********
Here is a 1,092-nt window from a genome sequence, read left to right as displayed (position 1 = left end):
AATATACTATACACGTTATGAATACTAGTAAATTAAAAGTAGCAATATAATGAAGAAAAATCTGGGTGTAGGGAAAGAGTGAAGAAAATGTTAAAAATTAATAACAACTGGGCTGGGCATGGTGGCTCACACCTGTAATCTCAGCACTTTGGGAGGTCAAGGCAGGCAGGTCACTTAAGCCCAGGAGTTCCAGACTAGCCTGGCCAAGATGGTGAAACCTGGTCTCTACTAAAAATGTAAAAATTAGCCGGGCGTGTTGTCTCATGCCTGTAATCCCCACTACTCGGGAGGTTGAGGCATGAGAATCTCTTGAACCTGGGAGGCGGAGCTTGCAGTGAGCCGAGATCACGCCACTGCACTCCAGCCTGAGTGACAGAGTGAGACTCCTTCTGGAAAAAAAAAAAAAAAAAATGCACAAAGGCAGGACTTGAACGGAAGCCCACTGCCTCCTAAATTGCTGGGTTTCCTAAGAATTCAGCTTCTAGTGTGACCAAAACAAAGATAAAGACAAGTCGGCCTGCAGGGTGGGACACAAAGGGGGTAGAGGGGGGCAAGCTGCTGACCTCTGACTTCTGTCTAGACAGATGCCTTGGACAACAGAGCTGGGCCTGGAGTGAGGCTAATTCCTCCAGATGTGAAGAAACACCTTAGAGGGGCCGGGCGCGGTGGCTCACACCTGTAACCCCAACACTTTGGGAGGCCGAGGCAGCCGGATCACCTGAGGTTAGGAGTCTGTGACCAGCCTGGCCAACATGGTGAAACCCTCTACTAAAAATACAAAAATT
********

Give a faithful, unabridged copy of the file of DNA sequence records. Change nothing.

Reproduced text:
Here is a 1,092-nt window from a genome sequence, read left to right as displayed (position 1 = left end):
AATATACTATACACGTTATGAATACTAGTAAATTAAAAGTAGCAATATAATGAAGAAAAATCTGGGTGTAGGGAAAGAGTGAAGAAAATGTTAAAAATTAATAACAACTGGGCTGGGCATGGTGGCTCACACCTGTAATCTCAGCACTTTGGGAGGTCAAGGCAGGCAGGTCACTTAAGCCCAGGAGTTCCAGACTAGCCTGGCCAAGATGGTGAAACCTGGTCTCTACTAAAAATGTAAAAATTAGCCGGGCGTGTTGTCTCATGCCTGTAATCCCCACTACTCGGGAGGTTGAGGCATGAGAATCTCTTGAACCTGGGAGGCGGAGCTTGCAGTGAGCCGAGATCACGCCACTGCACTCCAGCCTGAGTGACAGAGTGAGACTCCTTCTGGAAAAAAAAAAAAAAAAAATGCACAAAGGCAGGACTTGAACGGAAGCCCACTGCCTCCTAAATTGCTGGGTTTCCTAAGAATTCAGCTTCTAGTGTGACCAAAACAAAGATAAAGACAAGTCGGCCTGCAGGGTGGGACACAAAGGGGGTAGAGGGGGGCAAGCTGCTGACCTCTGACTTCTGTCTAGACAGATGCCTTGGACAACAGAGCTGGGCCTGGAGTGAGGCTAATTCCTCCAGATGTGAAGAAACACCTTAGAGGGGCCGGGCGCGGTGGCTCACACCTGTAACCCCAACACTTTGGGAGGCCGAGGCAGCCGGATCACCTGAGGTTAGGAGTCTGTGACCAGCCTGGCCAACATGGTGAAACCCTCTACTAAAAATACAAAAATT